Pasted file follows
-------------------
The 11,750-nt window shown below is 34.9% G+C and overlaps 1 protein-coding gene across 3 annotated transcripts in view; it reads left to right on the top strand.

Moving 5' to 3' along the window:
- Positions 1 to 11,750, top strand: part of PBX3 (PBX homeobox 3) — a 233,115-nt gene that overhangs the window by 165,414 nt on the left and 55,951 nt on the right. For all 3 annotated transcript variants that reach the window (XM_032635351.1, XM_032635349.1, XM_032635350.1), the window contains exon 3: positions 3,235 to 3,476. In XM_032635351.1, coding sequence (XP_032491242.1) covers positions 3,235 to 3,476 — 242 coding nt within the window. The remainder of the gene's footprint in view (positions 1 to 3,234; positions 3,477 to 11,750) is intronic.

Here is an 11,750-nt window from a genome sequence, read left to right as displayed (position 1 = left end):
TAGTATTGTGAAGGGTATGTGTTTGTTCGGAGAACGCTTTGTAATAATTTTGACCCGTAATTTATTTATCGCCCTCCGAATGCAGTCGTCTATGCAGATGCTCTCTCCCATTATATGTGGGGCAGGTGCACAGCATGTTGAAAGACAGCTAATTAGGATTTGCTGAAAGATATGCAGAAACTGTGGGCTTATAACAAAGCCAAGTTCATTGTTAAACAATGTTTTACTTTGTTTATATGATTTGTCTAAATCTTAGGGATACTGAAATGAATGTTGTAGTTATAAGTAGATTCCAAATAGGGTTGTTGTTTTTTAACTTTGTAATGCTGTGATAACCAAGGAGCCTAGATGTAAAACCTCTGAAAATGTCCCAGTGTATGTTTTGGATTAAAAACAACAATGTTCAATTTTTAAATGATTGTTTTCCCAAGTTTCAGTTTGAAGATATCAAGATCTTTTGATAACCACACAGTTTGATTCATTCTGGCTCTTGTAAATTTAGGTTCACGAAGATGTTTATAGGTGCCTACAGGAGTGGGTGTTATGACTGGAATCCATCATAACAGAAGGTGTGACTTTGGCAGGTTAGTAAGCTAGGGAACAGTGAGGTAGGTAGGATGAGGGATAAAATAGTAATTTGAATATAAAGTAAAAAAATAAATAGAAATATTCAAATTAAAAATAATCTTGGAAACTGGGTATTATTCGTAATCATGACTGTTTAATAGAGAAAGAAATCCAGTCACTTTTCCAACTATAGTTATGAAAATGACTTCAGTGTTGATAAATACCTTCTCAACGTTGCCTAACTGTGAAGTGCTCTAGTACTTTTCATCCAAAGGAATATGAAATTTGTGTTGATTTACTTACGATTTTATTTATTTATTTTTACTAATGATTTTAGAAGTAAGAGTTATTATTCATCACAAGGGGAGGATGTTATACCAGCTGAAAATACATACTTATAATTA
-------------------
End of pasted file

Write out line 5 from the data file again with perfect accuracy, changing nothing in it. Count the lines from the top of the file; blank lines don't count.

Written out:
TAGTATTGTGAAGGGTATGTGTTTGTTCGGAGAACGCTTTGTAATAATTTTGACCCGTAATTTATTTATCGCCCTCCGAATGCAGTCGTCTATGCAGATGCTCTCTCCCATTATATGTGGGGCAGGTGCACAGCATGTTGAAAGACAGCTAATTAGGATTTGCTGAAAGATATGCAGAAACTGTGGGCTTATAACAAAGCCAAGTTCATTGTTAAACAATGTTTTACTTTGTTTATATGATTTGTCTAAATCTTAGGGATACTGAAATGAATGTTGTAGTTATAAGTAGATTCCAAATAGGGTTGTTGTTTTTTAACTTTGTAATGCTGTGATAACCAAGGAGCCTAGATGTAAAACCTCTGAAAATGTCCCAGTGTATGTTTTGGATTAAAAACAACAATGTTCAATTTTTAAATGATTGTTTTCCCAAGTTTCAGTTTGAAGATATCAAGATCTTTTGATAACCACACAGTTTGATTCATTCTGGCTCTTGTAAATTTAGGTTCACGAAGATGTTTATAGGTGCCTACAGGAGTGGGTGTTATGACTGGAATCCATCATAACAGAAGGTGTGACTTTGGCAGGTTAGTAAGCTAGGGAACAGTGAGGTAGGTAGGATGAGGGATAAAATAGTAATTTGAATATAAAGTAAAAAAATAAATAGAAATATTCAAATTAAAAATAATCTTGGAAACTGGGTATTATTCGTAATCATGACTGTTTAATAGAGAAAGAAATCCAGTCACTTTTCCAACTATAGTTATGAAAATGACTTCAGTGTTGATAAATACCTTCTCAACGTTGCCTAACTGTGAAGTGCTCTAGTACTTTTCATCCAAAGGAATATGAAATTTGTGTTGATTTACTTACGATTTTATTTATTTATTTTTACTAATGATTTTAGAAGTAAGAGTTATTATTCATCACAAGGGGAGGATGTTATACCAGCTGAAAATACATACTTATAATTA